Palestine – Pouring Money into a Bottomless Pit

June 2, 2013 by David Singer
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US Secretary of State John Kerry at a meeting of the World Economic Forum in Jordan this week proposed investing another four billion dollars in trying to resolve the 130 years old Jewish-Arab conflict…writes David Singer.Why these billions would succeed – when tens of billions given at previous international aid meetings failed – remains a mystery.

The belief that economic prosperity for the Arabs living in the West Bank will bring a lasting end to the conflict has proved worthless in the past and will continue to do so in the future.

When the international community pledged $7.4 billion dollars at the Paris Donors Conference in December 2007 to achieve the creation of the two state solution by the end of 2008 – my article – “Paris Produces Palestinian Funding Frenzy” – made the following observations:

“Creating two separate States for one Arab population living in the territorial boundaries of former Palestine always was an artificial invention that had no basis in history, geography or demography. It was a fiction contrived by the international community at a particular time to solve a particular problem.

There are two questions that remain unanswered – when will the international community stop pursuing this fiction and when will they turn off the money tap trying to make it happen

Solutions – other than another Arab State – are possible and achievable.

Pursuing those solutions – and throwing money at them in amounts similar to the Paris pledges – have a far better chance of success than the continued promotion of a 70 years old concept that has well passed its 1967 expiry date

Surely the time is fast approaching for these donors to cut their losses and simply say “enough is enough”.

The Paris Conference final communique declared:

“The Paris Conference has made evident the high degree of confidence of the international community in President Abbas and PM Fayyad’s reform and development programme”

Arafat has since then repudiated the Oslo Accords and the Bush Roadmap.

Fayyad is no longer Prime Minister – having left his reform and development programme in tatters as the International Monetary Fund makes clear in its report released in Brussels on 19 March 2013:

“the economy has deteriorated markedly and the public finances are on an unsustainable track. Economic growth has weakened, the unemployment rate has increased, and the fiscal position has deteriorated to the point where core government functions have been affected, with ongoing cash rationing eroding public financial management institutions. Unsustainably high fiscal deficits combined with aid shortfalls are resulting in a large buildup of arrears and increased bank borrowing in the context of a slowing economy. Worryingly, with donor aid receding, the government‘s ability to finance large deficits is becoming more and more circumscribed. Thus, arrears, many with private suppliers, are causing them to become progressively more reluctant to provide the PA with goods and services while also causing distortions in the private sector. Arrears in the form of delayed or partial payment of wages risk social unrest and strikes, while additional recourse to the banks would further increase banking sector vulnerabilities.”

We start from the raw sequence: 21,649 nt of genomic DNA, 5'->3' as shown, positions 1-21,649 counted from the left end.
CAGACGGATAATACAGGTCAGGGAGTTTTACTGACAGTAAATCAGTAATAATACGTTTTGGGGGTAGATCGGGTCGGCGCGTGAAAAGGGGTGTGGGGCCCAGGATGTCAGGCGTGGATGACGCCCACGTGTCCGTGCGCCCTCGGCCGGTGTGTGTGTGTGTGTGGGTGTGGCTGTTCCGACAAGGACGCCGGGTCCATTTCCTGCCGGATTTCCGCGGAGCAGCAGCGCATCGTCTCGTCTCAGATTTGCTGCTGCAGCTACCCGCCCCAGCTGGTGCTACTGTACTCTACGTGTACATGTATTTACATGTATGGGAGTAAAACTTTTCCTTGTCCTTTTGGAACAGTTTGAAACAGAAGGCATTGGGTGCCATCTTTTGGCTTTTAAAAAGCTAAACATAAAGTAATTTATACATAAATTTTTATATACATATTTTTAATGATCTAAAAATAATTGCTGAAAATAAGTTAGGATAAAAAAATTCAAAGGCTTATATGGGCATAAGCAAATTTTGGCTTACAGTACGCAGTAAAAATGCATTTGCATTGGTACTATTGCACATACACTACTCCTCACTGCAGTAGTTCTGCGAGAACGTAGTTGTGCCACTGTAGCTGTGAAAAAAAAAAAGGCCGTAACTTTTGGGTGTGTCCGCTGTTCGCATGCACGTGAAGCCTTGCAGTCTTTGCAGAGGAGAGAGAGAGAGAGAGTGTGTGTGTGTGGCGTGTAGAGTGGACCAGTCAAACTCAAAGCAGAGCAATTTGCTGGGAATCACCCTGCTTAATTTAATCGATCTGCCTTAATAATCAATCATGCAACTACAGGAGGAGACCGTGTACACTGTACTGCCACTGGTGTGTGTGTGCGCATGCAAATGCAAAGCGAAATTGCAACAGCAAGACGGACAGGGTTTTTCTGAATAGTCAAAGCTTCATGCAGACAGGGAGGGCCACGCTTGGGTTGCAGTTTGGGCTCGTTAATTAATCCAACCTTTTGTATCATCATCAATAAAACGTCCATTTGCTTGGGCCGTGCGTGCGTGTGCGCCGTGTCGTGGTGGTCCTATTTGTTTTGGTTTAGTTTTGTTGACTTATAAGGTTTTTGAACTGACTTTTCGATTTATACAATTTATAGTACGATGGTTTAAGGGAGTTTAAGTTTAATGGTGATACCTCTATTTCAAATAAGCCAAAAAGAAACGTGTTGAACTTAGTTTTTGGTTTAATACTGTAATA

Yet just two months after this alarming IMF report – Secretary of State Kerry and the 300 Israeli and Palestinian industrialists and entrepreneurs gathered at the World Economic Forum are still prepared to keep this rapidly sinking fiction afloat – no matter how much it costs.

No doubt they are well intentioned in their desire to see the two state solution concluded between Israel and the PLO – but they completely ignore the following political realities:

  1. Palestine is an economic basket case – run by an unelected and unconstitutional self styled head of State – Mahmoud Abbas – who refuses to sit down and negotiate with Israel without pre-conditions.
  2. Elections have not been held since 2006 and there is no prospect in sight for the people to have their say as to who should govern them.
  3. Hamas and the PLO remain at loggerheads allowing the West Bank and Gaza to become separate fiefdoms under different power structures that brook no opposition.

In this mire – even if Abbas returned to the negotiating table – the negotiations would founder on the following two demands made by Israel – which Abbas refuses to concede:

  1. That Israel be recognized as the Jewish National Home as determined by the San Remo Conference, the Treaty of Sevres and the League of Nations.
  2. That any Palestinian Arab State be demilitarised.

Israel’s raison d’etre and right to live in freedom and security free of any future Arab threats are non- negotiable.


Abbas – on the other hand – has made it clear that:

  1. He will never agree to abandon the right of return for millions of Palestinian Arabs and their descendants to what is now Israel.
  2. He will not countenance Jews remaining as equal citizens with Palestinian Arabs in any Palestinian state

These demands can never be accepted by Israel.

So Senator Kerry’s four billion dollars will only serve as a pinprick in the demand for continuing financial aid to prop up entrenched institutions of power bringing little relief to a long suffering population which could have had its own independent state in 1937, 1947, at any time between 1948-1967, in 2000/2001 or 2008.

Apparently this never ending game seems set to continue – as are the casualties of terrorism, violence and social upheaval.

Jordan – not the PLO – still remains the key to ending the conflict.

Continuing to pour money into the bottomless pit represented by Abbas is certainly not the answer.

David Singer is a Sydney Lawyer and Foundation Member of the International Analysts Network

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